Saturday 19th November 1983
F.A. Cup 1st Round Proper
Hyde United: Colin Darcy, Tony Steenson, Kevin Glendon, Steve Johnson, Gary Blore, Brian Hart, David Holt, Peter Coyne, Charlie Pawsey, Terry Cook, Barry Howard. Subs not used: Peter Coutts. Sent off: Tony Steenson.
Burnley: Not available
Match Played at Turf Moor, Burnley
For supporters watching a Tigers team in FA Cup action for the first time in 29 years, the memories of a quite brilliant fighting display will linger on. The will never forget that first, fascinating 45 minutes when the free-wheeling, stylish Kevin Glendon outshone Burnley’s multi-million pound superstars, or when Barry Howard ghosted three times past players who have played in internationals all over the world.
Long will they remember a brave backs to the wall performance in the second half when the ten terrific Tigers weathered a barrage that would have sunk a lesser team.
With Gary Blore and Brian Hart brilliant in a defence that gave their all, the likes of £1 million man Kevin Reeves and Northern Ireland World Cup star Billy Hamilton knew they had been in a game.
For the first 30 minutes Hyde matched one of the best sides in the third division in every department. But in the second half it was only the bravery and brilliance of Colin Darcy that stood between Burnley and four or five goals.
Time after time Darcy flung himself about to keep out shots and headers from players who, until Saturday, were simple headline names in the national press.
Burnley stuck their noses in front at the worst possible time for Hyde. With 30 seconds of the first half to go, a Brian Flynn corner from the right was headed on by a near post flick from Reeves and there was Burnley’s £80,000 signing from Southampton, Malcolm Waldron, forcing home a header.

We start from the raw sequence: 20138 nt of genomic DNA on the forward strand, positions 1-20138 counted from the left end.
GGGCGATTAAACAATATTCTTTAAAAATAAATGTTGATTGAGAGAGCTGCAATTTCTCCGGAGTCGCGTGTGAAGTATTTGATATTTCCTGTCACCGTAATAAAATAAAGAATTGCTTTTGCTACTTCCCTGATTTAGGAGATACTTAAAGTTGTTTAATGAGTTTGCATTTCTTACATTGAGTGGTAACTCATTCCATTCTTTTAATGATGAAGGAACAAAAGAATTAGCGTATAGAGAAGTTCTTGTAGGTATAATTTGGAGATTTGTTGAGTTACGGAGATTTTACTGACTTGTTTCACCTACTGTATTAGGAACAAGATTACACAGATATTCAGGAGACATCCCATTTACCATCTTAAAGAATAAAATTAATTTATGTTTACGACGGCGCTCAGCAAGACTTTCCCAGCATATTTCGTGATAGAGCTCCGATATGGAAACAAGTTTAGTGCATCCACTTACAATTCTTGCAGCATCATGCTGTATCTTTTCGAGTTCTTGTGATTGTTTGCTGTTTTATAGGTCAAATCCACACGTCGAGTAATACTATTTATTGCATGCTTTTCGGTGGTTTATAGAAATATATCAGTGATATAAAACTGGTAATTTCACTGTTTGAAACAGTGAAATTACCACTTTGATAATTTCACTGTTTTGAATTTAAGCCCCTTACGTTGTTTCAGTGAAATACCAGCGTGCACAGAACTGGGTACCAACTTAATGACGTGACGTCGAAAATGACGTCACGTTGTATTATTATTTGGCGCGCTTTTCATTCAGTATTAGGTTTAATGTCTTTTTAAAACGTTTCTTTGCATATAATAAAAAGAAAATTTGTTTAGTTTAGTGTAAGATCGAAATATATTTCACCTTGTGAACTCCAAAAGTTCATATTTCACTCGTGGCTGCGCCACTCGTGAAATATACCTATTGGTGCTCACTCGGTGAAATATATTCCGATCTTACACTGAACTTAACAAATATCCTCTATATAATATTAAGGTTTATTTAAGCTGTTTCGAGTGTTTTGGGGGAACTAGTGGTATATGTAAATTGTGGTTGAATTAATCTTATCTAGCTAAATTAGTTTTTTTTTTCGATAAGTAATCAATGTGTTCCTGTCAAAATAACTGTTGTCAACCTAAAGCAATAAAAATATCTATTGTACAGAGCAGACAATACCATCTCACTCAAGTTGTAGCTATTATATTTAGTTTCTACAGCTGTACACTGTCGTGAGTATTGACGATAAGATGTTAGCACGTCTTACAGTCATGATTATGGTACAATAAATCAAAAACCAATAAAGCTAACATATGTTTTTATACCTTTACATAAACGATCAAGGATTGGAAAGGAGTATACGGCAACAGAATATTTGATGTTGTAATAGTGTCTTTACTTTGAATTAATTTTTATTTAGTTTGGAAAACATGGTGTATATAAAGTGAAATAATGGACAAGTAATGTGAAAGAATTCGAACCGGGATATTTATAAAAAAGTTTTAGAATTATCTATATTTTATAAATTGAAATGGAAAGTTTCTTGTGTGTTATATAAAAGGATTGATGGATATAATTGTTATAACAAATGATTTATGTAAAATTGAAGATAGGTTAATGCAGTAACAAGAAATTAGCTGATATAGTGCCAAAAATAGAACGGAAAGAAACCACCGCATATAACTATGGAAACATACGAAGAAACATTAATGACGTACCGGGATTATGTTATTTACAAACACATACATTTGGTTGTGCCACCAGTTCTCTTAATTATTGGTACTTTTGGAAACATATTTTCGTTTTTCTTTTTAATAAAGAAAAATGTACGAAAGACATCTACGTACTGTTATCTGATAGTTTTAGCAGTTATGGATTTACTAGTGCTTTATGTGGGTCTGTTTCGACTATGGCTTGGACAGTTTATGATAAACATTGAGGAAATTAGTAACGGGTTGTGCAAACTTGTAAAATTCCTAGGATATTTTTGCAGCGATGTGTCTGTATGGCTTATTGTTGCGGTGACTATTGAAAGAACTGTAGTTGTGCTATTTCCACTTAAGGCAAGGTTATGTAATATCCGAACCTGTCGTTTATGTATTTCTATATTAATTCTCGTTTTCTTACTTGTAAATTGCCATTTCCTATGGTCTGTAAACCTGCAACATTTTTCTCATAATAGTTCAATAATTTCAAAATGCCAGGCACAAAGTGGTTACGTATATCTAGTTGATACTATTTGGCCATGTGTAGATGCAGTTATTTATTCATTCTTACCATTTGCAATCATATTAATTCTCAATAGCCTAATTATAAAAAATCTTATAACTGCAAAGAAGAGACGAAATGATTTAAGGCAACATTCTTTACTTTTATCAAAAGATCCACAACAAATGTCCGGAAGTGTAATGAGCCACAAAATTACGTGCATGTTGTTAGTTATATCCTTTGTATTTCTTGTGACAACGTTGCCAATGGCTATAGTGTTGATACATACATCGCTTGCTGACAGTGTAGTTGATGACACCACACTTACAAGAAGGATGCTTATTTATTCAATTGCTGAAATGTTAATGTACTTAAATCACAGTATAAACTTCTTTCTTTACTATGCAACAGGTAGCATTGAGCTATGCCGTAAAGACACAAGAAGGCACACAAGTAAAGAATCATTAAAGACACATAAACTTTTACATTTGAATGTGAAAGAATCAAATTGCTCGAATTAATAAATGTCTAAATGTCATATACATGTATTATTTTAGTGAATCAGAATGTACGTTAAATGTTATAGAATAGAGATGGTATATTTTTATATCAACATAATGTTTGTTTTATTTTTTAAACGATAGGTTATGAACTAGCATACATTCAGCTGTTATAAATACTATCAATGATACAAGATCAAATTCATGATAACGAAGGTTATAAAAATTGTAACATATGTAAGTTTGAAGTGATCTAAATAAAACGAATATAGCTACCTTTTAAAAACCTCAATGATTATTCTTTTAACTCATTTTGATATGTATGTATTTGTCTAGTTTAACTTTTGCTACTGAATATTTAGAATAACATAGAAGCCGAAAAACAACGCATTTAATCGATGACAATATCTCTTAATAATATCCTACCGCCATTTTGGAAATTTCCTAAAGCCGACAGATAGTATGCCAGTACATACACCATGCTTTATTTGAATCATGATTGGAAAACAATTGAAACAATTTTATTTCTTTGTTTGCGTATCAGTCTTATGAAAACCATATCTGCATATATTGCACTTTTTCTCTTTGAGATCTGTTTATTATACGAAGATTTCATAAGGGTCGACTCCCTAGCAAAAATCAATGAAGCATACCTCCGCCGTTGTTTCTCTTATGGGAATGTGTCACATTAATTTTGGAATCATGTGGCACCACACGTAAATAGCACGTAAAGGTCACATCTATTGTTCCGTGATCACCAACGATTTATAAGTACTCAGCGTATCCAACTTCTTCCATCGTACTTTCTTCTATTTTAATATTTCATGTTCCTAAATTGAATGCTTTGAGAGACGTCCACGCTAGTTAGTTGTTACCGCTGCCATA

Earlier it had been nip and tuck, with Hyde settling down right from the stat. Never in awe of Burnley’s costly collection of stars, Charlie Pawsey, a product of Sunday football, looked sharp but it was Howardwho looked good for a goal.
If Hyde had a problem it was finishing. Time and again the Tigers reached the Burnley penalty box and Howard had three shots but each was too weak to trouble Roger Hansbury.
Hyde might have snatched one in the opening minutes but top scorer Peter Coyne was a fraction too slow to sieze ona loose ball in the Burnley goalmouth. The Wales skipper Brian Flynn tried a near suicidal lob to Hansbury that was just too high for Coyne.
Burnley had the ball over the line after 21 minutes, but referee Keith Walmsley of Blackpool, who had a poor game, disallowed Derek Scott’s shot after a foul on Darcy by Hamilton.
Hamilton, looking sluggish after his midweek game for Northern Ireland in West Germant, missed several chances of putting the game beyond Hyde’s reach.
Burnley came into their own after the break with Blore heading a cross against his own upright and Reeves sending in a stunning header that was beaten out by Darcy.
Then disaster struck for Hyde. Five minutes into the halfSteenson was booked for an untidy tackle on Burnley man of the match Tommy Hutchinson and seven minutes later the Hyde skipper sent the winger flying with an almost carbon-copy tackle. Despite his protests, Steenson was sent off.
Amazingly it strengthened Hyde’s resolve and minutes later Coyne turned in the box to stab in a shot that beat Hansbury but was kicked off the line by Mike Phelan.
The Tigers still looked dangerous on the break but often the Burnley front line had them penned in their own half. With Terry Cook playing well the Hyde defence somehow kept them out. But it was one-way traffic in the main with Darcy, who was later named man of the match, brilliantly turning a Flynn shot around the post and magically keeping out Reeves.
Hyde’s travelling army were magnificent and when Glendon curled one past the post they really made themselves heard.
While Hyde were only a goal down there was hope but with six minutes left Mr Walmsley judged that Cook had fouled Scott in the box, with Reeves acoring from the spot.
It was a harsh decision that was cruel on Hyde, but Burnley’s pressure in the second half fully justified a second goal. And losing 2-0 to a team of this standing is hardly a disgrace.
At the end of the game Hyde’s players and officials stood in the middle of the field applauding their fans. The supporters reciprocated…the Tigers had lost but oh, they made it difficult for Burnley’s stars.